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Crédit Agricole unit sells stake in Banque Saudi Fransi; 2 Kenyan banks to merge


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Crédit Agricole unit sells stake in Banque Saudi Fransi; 2 Kenyan banks to merge


* Saudi Arabia's tax authority outlined new rules for calculating Islamic tax on banks, Bloomberg News wrote. The limits for taxable asset base was set to between four times and eight times of net profit, which is equivalent to a corridor of between 10% and 20% of a bank's net income, according to a Bloomberg Intelligence analyst.

* France-based Crédit Agricole Corporate & Investment Bank agreed to sell a 4.9% equity stake in Banque Saudi Fransi to a consortium led by U.S.-based investment holding company Ripplewood Advisors LLC. The deal was priced at 31.50 Saudi Arabian riyals per share, amounting to a total consideration of roughly 1.86 billion riyals.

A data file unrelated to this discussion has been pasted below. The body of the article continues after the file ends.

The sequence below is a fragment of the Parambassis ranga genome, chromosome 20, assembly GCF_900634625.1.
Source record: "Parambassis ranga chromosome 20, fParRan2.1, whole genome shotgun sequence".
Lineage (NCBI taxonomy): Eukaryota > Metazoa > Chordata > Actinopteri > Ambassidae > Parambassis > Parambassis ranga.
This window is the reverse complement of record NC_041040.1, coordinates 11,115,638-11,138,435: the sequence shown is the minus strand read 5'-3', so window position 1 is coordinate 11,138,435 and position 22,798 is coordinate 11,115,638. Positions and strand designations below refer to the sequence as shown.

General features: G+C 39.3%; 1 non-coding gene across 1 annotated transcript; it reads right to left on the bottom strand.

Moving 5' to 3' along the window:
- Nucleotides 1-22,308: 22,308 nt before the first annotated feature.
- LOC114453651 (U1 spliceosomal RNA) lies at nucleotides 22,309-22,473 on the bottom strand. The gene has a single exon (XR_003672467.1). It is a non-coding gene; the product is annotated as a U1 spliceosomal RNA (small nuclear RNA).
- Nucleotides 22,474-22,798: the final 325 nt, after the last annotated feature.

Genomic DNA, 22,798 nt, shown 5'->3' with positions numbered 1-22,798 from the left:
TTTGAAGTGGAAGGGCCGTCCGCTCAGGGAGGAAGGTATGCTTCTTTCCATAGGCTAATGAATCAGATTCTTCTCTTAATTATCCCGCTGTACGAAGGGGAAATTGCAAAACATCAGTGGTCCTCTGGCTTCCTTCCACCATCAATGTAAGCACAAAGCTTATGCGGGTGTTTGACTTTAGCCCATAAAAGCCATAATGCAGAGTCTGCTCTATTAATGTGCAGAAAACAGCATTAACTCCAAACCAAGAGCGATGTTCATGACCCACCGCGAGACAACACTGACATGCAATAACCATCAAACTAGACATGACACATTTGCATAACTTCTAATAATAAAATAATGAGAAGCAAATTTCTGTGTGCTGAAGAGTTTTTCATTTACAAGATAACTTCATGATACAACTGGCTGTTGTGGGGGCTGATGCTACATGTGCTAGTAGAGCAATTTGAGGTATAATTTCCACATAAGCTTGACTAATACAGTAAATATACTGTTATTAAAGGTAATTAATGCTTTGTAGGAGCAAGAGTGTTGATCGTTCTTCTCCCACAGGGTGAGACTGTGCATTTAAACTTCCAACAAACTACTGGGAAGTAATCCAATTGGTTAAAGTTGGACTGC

* Moody's said Saudi Arabia's insurance sector could face a major shake-up following a proposal within the country's draft insurance law that seeks to increase insurers' minimum capital requirement to 500 million riyals from 100 million riyals currently, Thomson Reuters' Zawya wrote. The higher capital limits would either trigger consolidation or lead to smaller players exiting the country's insurance market by ceasing to write any new business and running down current books, according to Moody's analyst Mohammed Ali Londe.

* Al Ahlia Insurance Co. for Cooperative Insurance hired Falcom Financial Services Co. to serve as financial adviser for its potential capital reduction, Argaam reported. The Saudi insurer's board recently proposed to reduce its capital by 23.13% to offset accumulated losses, followed by a 127-million-riyal rights issue.